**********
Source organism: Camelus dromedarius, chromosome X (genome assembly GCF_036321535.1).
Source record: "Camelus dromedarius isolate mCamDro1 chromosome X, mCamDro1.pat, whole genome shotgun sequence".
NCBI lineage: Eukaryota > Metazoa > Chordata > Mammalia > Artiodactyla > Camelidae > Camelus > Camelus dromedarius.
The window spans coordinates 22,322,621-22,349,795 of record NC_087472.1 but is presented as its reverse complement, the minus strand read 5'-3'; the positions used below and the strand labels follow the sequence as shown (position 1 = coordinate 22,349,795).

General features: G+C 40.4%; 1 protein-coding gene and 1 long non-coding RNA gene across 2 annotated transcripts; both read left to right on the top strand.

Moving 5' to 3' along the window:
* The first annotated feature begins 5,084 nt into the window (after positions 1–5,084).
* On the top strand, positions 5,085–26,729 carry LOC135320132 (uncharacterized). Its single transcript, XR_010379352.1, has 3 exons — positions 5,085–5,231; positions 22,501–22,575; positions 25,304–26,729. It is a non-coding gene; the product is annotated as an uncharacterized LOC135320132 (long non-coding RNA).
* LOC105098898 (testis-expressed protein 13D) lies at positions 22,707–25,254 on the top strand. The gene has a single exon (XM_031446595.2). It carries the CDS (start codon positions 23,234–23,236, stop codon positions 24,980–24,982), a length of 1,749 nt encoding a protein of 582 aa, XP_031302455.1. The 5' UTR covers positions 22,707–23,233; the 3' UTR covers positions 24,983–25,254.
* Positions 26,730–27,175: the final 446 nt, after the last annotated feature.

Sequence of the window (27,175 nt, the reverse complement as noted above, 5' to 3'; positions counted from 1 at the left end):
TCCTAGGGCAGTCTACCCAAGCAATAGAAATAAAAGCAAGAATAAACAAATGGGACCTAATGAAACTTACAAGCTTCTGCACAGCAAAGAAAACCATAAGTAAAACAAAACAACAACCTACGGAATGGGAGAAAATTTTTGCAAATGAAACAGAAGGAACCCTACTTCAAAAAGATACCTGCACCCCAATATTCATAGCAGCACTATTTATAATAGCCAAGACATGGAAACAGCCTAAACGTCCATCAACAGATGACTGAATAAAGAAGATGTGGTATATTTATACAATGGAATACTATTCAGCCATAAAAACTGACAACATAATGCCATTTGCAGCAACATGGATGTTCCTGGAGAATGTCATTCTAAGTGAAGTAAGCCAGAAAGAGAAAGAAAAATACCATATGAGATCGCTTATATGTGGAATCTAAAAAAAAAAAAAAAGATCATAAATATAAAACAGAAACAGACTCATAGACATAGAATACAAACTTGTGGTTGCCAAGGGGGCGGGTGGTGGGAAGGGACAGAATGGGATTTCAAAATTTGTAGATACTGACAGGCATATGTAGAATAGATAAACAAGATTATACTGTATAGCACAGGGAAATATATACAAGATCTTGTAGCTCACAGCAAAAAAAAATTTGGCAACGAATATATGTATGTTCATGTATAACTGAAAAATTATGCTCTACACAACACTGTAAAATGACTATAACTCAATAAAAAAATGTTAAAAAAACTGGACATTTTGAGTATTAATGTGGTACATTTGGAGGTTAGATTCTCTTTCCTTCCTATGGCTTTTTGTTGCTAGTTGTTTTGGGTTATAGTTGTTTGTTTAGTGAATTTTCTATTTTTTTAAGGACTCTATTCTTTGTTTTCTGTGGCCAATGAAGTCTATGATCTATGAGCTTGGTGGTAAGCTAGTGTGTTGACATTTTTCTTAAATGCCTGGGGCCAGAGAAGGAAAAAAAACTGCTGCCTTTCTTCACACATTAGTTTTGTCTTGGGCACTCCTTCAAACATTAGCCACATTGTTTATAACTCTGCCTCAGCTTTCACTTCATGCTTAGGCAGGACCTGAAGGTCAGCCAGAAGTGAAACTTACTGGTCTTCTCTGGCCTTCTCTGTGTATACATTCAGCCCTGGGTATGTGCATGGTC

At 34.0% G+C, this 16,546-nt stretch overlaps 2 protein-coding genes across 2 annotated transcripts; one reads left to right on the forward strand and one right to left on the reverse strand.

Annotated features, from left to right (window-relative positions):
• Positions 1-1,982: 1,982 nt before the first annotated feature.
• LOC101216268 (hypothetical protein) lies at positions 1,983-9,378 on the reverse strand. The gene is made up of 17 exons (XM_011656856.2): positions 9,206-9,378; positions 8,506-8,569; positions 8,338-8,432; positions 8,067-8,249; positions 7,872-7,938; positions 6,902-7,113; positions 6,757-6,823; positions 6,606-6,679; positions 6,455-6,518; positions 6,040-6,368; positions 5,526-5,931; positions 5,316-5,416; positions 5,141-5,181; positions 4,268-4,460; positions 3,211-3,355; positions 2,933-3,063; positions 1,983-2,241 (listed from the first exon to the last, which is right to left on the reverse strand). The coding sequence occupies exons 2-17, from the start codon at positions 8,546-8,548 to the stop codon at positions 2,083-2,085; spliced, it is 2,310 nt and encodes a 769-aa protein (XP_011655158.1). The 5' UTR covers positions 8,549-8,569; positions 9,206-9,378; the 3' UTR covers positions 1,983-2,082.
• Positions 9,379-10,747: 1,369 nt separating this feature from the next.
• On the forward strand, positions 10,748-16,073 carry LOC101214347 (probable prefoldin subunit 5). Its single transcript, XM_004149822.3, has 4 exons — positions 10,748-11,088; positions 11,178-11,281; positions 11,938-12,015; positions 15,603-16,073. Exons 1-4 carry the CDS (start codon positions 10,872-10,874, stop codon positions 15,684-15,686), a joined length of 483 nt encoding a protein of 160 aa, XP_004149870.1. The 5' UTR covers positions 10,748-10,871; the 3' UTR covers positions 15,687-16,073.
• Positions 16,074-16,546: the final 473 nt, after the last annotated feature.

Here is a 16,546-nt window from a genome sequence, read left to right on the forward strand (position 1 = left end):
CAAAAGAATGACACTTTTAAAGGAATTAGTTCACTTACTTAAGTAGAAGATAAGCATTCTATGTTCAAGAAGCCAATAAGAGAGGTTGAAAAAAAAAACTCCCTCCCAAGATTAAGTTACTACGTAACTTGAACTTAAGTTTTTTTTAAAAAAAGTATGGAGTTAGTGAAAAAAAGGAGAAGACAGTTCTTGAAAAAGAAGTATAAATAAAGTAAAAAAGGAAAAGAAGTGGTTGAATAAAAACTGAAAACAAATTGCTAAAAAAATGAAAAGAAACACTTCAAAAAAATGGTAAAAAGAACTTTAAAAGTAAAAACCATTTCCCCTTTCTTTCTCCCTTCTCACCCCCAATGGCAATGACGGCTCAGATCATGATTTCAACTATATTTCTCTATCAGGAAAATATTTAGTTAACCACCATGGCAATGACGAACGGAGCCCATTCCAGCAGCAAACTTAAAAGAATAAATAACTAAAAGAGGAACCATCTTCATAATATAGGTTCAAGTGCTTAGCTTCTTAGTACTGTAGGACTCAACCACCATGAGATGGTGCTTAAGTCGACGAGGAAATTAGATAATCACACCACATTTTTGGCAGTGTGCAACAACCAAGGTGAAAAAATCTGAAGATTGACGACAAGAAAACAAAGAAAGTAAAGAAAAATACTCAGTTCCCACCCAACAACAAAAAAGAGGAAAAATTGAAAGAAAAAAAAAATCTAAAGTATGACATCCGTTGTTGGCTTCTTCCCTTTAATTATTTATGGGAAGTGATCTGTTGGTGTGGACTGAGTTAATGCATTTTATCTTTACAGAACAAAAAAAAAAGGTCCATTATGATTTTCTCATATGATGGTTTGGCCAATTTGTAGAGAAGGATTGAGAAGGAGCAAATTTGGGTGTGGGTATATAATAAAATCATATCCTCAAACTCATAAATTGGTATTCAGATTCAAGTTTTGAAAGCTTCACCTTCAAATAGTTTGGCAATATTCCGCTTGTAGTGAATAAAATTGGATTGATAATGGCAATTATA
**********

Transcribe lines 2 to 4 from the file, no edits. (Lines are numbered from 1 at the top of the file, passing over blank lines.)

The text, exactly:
Source record: "Camelus dromedarius isolate mCamDro1 chromosome X, mCamDro1.pat, whole genome shotgun sequence".
NCBI lineage: Eukaryota > Metazoa > Chordata > Mammalia > Artiodactyla > Camelidae > Camelus > Camelus dromedarius.
The window spans coordinates 22,322,621-22,349,795 of record NC_087472.1 but is presented as its reverse complement, the minus strand read 5'-3'; the positions used below and the strand labels follow the sequence as shown (position 1 = coordinate 22,349,795).